Failed Poly and future clearance

Will failing a polygraph for a prior TS/SCI investigation from a few years ago affect getting a non-poly TS clearance where the investigation was recently completed?

Yes. The adjudicator will have access to information from your prior failed polygraph and may rely on that information in making a decision on whether to grant clearance.

On the other hand, I know a few people who “failed” a poly with one agency but got cleared with another… one even “passed” a poly with another agency (DHS?) after failing the first one (DOJ? Not sure… but two different non-DOD agencies).

If you are going for a new clearance, the passage of time will help, and it will also help if you’re applying to a different agency.

In other words, the answer is… it depends.


I took a CI Poly over 2 years ago and was subsequently removed from the program before the 4th attempt. I was told they rarely go past 3 attempts and I was free to reapply to another program. I was never told I failed or anything. My clearance went to a loss of jurisdiction and has been stuck like that since. My company was notified to remove my access or something since it has been over two years. I am now being resubmitted for a new TS. I assume the passage of time should help, correct?

I don’t believe they ever officially use the word “fail.” They use words like inconclusive, can’t get a clear reading, possible use of countermeasures, elements of deception…or changed answers throughout Poly. I do know of people who had “inconclusive” poly results from one agency, but did reclear on several other contracts and take a poly later and get cleared. Each agency has their own standard. For instance, Border jobs have a high reject rate. Not real sure how to speak to that. Why do they screen many more out?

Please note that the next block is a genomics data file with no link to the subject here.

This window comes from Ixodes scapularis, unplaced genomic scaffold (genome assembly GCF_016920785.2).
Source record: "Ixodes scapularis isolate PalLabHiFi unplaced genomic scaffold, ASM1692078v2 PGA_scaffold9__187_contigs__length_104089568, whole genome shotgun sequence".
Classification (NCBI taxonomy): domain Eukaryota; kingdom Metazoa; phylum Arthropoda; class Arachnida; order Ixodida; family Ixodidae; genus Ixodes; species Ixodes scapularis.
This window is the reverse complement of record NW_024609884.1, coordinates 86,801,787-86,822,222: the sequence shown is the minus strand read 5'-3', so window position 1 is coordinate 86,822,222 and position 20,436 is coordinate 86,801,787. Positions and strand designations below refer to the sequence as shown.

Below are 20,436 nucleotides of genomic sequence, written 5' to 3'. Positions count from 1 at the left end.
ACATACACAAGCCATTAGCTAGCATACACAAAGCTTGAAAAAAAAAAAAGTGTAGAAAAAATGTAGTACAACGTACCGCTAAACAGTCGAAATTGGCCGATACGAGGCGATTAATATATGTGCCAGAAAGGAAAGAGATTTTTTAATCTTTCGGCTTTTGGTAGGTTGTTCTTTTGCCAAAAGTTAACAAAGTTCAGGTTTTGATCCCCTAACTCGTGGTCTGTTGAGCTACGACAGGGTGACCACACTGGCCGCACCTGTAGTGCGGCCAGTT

That’s what I thought too, at least for the IC. Don’t know about others (including CBP with their incredibly high ‘fail’ rate).


Within the polygraph community, the official term for “failing” a screening polygraph is “significant response,” and the official term for failing a so-called “specific incident” polygraph is “deception indicated.” But the bottom line is the same: the subject is deemed to be lying.

The subject doesn’t have to be “deemed to be lying” in order to be rejected for cleared service.

Both of which can be mitigated in followup interviews. Or…if people are lying…shock…as everyone does lie…it does successfully screen out people who think they are easily beating the system. About the only thing you and I will agree on is that there are plenty who are not guilty, that also get screened out, and clearly some who continue to lie and deceive, remain cleared. Spies. So I view it as a necessary evil I submit myself to as I find great value in my work.